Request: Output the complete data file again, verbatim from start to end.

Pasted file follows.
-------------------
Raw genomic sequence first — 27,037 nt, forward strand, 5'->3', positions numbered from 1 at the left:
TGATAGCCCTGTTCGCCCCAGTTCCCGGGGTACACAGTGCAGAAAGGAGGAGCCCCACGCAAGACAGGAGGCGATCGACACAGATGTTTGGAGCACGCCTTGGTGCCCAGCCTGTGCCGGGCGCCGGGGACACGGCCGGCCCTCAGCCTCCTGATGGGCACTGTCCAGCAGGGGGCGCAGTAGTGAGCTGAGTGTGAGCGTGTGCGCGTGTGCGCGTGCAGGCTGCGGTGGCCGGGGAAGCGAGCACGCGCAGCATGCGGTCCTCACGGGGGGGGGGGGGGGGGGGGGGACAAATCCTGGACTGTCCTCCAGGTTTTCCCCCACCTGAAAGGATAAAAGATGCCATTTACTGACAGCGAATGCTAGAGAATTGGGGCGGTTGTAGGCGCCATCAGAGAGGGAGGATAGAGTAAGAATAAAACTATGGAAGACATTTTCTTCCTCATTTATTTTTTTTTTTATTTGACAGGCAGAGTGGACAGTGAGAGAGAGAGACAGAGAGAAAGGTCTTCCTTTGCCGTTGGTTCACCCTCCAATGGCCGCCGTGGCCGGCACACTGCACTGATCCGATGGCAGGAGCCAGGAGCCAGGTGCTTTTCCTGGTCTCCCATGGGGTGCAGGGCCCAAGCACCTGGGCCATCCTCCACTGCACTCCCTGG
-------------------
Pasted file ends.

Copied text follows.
Raw genomic sequence first — 27,037 nt, forward strand, 5'->3', positions numbered from 1 at the left:
TGATAGCCCTGTTCGCCCCAGTTCCCGGGGTACACAGTGCAGAAAGGAGGAGCCCCACGCAAGACAGGAGGCGATCGACACAGATGTTTGGAGCACGCCTTGGTGCCCAGCCTGTGCCGGGCGCCGGGGACACGGCCGGCCCTCAGCCTCCTGATGGGCACTGTCCAGCAGGGGGCGCAGTAGTGAGCTGAGTGTGAGCGTGTGCGCGTGTGCGCGTGCAGGCTGCGGTGGCCGGGGAAGCGAGCACGCGCAGCATGCGGTCCTCACGGGGGGGGGGGGGGGGGGGGGGACAAATCCTGGACTGTCCTCCAGGTTTTCCCCCACCTGAAAGGATAAAAGATGCCATTTACTGACAGCGAATGCTAGAGAATTGGGGCGGTTGTAGGCGCCATCAGAGAGGGAGGATAGAGTAAGAATAAAACTATGGAAGACATTTTCTTCCTCATTTATTTTTTTTTTTATTTGACAGGCAGAGTGGACAGTGAGAGAGAGAGACAGAGAGAAAGGTCTTCCTTTGCCGTTGGTTCACCCTCCAATGGCCGCCGTGGCCGGCACACTGCACTGATCCGATGGCAGGAGCCAGGAGCCAGGTGCTTTTCCTGGTCTCCCATGGGGTGCAGGGCCCAAGCACCTGGGCCATCCTCCACTGCACTCCCTGG